At the start of every Formula 1 season for what feels like the past decade, we’ve asked whether anybody is capable of preventing Englishman Sir Lewis Hamilton from winning yet another driver’s World Championship. Every year, we find out that the answer is “no.” For year after year, we’ve watched as Hamilton has chased down and then equalled German legend Michael Schumacher’s seemingly unassailable record of seven world championships. Every other record Schumacher ever held, Hamilton has already broken. The one season in the past eight that Hamilton didn’t win the world championship, his Mercedes teammate Nico Rosberg claimed the honour instead. Hamilton and his team have been utterly dominant.
For the past five years, Dutch driver Max Verstappen has marked himself out as the driver most likely to claim Hamilton’s crown. In his late teens, he was too aggressive, immature, and error-prone to capitalise on his obvious talent. More recently, something else has stopped him from giving Hamilton a serious run for his money. In some seasons, Red Bull’s car hasn’t given him everything he needs. In others, his teammate in the other Red Bull wasn’t good enough to provide him with tactical and strategic assistance. There were years when Hamilton and Mercedes were simply too good, and nobody could have caught them. This season, everything is starting to look different. As evidenced by Verstappen’s cool, calm win in France, he finally appears to have the edge on his rival.
Verstappen is unquestionably driving better than ever, but other things have gone in his favour, too. This year’s Red Bull is far more competitive than last year’s Red Bull. In Sergio Perez, he has a teammate who’s capable of beating Hamilton’s teammate Valtteri Bottas and posing a threat of his own to Hamilton. Pierre Gasly and Alex Albon, the previous incumbents of that second Red Bull seat, weren’t capable of that. When you have two drivers in the top three or four positions, there are games you can play with your rivals. You can force them to respond to sudden pit stops. You can try to trick them into running longer or second-guessing when you might come in. Aside from Verstappen’s excellence, that’s been the biggest factor this year – and it’s revealing cracks in Mercedes’ race strategy.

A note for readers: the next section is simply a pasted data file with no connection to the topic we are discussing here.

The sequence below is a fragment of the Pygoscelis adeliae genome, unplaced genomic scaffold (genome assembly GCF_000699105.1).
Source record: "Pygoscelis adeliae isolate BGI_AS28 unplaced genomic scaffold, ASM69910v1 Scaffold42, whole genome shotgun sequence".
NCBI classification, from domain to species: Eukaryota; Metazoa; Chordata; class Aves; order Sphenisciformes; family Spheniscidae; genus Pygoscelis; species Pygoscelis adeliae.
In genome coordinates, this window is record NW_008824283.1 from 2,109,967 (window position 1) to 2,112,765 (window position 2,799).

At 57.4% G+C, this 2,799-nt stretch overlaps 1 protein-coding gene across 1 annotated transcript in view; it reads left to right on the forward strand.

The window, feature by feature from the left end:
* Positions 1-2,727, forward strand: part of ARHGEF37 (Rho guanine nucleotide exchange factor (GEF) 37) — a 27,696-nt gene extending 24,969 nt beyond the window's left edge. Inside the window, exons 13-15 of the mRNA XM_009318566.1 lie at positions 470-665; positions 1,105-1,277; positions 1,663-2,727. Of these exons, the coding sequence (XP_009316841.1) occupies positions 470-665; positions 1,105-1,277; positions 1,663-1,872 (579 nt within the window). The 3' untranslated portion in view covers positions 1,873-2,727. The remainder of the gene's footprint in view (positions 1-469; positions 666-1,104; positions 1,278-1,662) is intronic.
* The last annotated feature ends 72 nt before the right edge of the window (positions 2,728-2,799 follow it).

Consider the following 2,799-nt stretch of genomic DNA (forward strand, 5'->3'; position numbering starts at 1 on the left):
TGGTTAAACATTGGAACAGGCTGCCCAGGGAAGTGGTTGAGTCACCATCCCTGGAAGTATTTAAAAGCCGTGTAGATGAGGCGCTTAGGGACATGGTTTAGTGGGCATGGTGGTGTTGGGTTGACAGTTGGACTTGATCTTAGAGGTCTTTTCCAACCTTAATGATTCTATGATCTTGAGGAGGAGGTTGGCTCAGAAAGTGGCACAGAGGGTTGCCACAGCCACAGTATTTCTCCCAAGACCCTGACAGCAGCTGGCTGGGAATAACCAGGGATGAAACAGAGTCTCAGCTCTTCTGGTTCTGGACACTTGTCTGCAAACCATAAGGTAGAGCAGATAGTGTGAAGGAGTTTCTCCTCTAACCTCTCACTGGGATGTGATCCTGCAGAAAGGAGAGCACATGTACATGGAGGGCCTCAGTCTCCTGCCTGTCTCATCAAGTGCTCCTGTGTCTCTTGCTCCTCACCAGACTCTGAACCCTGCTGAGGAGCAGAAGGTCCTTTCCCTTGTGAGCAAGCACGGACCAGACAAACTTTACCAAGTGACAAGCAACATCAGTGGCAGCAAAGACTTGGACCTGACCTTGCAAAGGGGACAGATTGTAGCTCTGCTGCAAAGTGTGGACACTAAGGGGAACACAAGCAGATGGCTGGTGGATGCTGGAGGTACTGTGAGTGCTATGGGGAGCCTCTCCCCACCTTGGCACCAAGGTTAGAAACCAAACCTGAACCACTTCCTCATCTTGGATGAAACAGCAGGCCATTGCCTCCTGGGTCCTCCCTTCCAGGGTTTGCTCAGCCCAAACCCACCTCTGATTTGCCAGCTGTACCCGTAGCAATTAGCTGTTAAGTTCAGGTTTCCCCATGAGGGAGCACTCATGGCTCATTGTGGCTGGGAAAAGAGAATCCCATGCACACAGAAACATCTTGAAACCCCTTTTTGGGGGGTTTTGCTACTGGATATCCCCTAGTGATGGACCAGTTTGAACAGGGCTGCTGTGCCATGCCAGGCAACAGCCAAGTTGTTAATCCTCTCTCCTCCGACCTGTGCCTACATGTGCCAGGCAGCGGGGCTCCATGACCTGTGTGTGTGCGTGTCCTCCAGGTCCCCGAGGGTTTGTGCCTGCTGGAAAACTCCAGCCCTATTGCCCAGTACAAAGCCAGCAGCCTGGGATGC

The biggest crack is undoubtedly between Mercedes and Valtteri Bottas. In years gone by, Bottas generally finished second to Hamilton whenever both cars finished the race. On the rare occasions he didn’t finish second (and disregarding his very occasional wins), he’d be third. People often wondered how much of that was down to Bottas and how much of it was down to his car. They rationalised that if Hamilton was finishing so far ahead of Bottas in the same car, Bottas might start finishing further down the order if other teams were able to close the gap. They were right. Bottas was nowhere in Monaco, nowhere in Azerbaijan, and a distant fourth behind Verstappen, Hamilton, and Perez in France. There’s currently rampant speculation that the Finn won’t be at Mercedes next season. Among some fans, there are suggestions that Bottas’ decline is so pronounced that it would be better to replace him with George Russell of Williams at the mid-season stage.